Mr. McClellan's story is similar to thousands of other stories from across Ohio. More than 76,000 people — or nearly 1 percent of the state’s population — admitted to struggling with a gambling addiction last year, according to data from the Ohio Department of Mental Health and Addiction Services.

It’s a problem that predates the rise of Ohio’s casino system following the passage of a state constitutional amendment in 2009. And while Ohio's casinos may have made gambling more accessible, they’re also required by law to generate much-needed revenue — totaling $30.4 million as of March, 2018 — to fund gambling addiction treatment services. Without that revenue, experts said, organizations that help gambling addicts would receive even less funding and would help even fewer people.

But those organizations are already underfunded while they try to meet the needs of a steadily growing population of problem gamblers. And experts agree that gambling accessibility is only going to increase.

Signs are everywhere: In November it became legal in Ohio to purchase lottery tickets with a credit card. In May, the U.S. Supreme Court ruled that states can allow legalized sports betting, even though there’s currently no indication that Ohio will take that step. Even video games and smart phone games that require payments in order to advance — games often marketed to children — are just another form of normalizing gambling, experts said.

Steve Kapela, a gambling addiction counselor who works at the Toledo-based Zepf Center, said that, as it gets easier and easier to gamble, the prevalence of problem gambling will likely grow. Unless the legislation that distributes a small part of the casinos' tax dollars to local treatment and prevention programs expands to include activities like online gambling, services intended to treat gambling addiction before more lives are ruined will be overrun.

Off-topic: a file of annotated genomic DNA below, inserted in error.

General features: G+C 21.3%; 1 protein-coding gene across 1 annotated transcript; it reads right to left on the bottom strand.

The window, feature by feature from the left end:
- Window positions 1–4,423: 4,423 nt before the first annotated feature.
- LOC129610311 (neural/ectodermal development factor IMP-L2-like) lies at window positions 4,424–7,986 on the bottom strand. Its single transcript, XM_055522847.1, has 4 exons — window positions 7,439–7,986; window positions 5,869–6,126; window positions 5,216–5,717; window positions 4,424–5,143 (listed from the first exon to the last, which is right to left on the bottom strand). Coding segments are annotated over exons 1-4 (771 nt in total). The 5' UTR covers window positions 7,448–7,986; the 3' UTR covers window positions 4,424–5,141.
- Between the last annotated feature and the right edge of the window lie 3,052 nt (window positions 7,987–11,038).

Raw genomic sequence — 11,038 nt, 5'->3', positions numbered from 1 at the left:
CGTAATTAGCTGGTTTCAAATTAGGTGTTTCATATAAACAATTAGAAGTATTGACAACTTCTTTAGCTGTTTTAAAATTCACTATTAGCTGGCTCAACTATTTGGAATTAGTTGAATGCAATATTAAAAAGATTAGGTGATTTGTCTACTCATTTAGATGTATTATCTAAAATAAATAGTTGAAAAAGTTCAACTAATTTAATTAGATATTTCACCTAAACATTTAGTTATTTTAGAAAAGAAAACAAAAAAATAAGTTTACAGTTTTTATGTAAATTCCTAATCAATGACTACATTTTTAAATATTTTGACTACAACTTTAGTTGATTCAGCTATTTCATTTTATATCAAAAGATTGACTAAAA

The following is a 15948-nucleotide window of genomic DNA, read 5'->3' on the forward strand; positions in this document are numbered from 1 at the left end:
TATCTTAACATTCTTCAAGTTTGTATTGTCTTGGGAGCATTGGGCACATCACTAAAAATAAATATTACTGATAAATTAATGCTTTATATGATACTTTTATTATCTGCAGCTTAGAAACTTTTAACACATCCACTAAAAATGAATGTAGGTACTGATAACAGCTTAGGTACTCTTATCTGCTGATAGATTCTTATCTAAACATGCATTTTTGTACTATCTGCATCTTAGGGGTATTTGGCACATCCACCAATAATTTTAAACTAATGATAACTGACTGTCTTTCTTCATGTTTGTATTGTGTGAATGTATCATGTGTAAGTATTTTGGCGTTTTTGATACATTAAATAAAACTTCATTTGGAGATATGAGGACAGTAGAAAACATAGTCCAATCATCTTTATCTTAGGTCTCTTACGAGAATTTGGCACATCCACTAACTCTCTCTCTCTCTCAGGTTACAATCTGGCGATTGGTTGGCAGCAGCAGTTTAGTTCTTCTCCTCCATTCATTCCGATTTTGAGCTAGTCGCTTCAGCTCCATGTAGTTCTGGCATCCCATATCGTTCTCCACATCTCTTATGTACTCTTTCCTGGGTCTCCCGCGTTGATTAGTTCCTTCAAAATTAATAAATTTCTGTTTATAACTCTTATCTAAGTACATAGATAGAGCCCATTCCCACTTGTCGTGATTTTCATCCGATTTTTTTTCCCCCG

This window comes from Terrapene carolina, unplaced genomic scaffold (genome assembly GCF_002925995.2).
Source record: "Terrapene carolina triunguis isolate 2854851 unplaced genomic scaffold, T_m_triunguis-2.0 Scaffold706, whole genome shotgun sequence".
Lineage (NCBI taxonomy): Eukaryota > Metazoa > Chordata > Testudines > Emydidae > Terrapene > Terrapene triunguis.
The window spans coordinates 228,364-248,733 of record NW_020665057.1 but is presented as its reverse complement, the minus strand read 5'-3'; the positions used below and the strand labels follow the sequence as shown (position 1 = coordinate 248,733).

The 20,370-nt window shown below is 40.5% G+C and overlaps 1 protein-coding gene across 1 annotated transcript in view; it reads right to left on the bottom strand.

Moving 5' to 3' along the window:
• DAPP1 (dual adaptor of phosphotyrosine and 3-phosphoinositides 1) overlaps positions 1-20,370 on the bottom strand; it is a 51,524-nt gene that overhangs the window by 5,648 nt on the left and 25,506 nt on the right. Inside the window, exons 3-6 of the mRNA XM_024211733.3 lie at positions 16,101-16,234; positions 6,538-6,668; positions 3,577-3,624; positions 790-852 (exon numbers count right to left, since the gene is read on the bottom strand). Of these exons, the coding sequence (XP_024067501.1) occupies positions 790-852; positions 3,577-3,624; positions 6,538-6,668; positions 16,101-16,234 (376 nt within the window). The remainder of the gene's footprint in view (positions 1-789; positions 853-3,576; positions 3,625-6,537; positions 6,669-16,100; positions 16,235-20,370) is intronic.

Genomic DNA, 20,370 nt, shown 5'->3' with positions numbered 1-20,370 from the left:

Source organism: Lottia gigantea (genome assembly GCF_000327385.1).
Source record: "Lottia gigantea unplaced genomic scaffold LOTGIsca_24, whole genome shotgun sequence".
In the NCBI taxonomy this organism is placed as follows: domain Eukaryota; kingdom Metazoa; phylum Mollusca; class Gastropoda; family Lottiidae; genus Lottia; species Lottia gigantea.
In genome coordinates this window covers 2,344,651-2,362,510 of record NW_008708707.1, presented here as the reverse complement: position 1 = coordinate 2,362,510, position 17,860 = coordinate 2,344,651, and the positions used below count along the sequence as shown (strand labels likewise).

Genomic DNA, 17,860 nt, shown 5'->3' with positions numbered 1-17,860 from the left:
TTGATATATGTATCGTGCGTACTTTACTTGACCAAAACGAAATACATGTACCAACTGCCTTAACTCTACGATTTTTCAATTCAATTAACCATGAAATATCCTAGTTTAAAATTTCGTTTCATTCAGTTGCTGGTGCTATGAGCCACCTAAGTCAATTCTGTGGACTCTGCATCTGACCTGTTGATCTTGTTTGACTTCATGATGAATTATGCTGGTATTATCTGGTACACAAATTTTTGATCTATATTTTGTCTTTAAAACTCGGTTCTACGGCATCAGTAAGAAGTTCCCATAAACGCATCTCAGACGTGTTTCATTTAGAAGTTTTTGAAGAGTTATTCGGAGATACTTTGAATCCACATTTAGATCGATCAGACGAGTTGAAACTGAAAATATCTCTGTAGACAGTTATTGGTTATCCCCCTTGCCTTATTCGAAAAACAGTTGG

Gambling addiction, Mr. Kapela believes, is as destructive as crack cocaine addiction.

“If not more so,” he said.

Funding shortage

Compared to the billions of dollars in public funding earmarked for drug and alcohol treatment each year, gambling addiction services received just $73 million nationwide in 2016, said Keith Whyte, executive director of the National Council on Problem Gambling.

“We are criminally underfunded,” he said.

In 2016, 10 U.S. states reported no public funding dedicated to gambling addiction treatment, according to a survey conducted by the Association of Problem Gambling Service Administrators. Between 2013 and 2016, eight states cut funding to services, and one, Arkansas, eliminated funding completely.

Mr. Whyte estimated that about 2 percent of the adult U.S. population — or about 6 million people — is affected by problem gambling.

“At the end of the day, this is a national public health issue,” he said.

Of the states that do provide public money for gambling treatment, funding per capita in 2016 ranged from less than $0.01 in Virginia to $1.46 in Delaware, according to the APGSA's latest data. Ohio's per capita funding was $0.55, putting it in the top 25 percent of the country.

But gambling addiction still persists.

Mr. McClellan, 35, grew up in Fostoria and left home at 21 to join the Army. He served for seven years, including three tours overseas in Iraq and Afghanistan. He said he returned home with post-traumatic stress disorder from his time in the military and moved into his parents’ house.

Technically, he said, his first gambling experience was playing nickel poker with his grandmother on Thanksgiving at 8 years old. But his addiction truly started with drinking.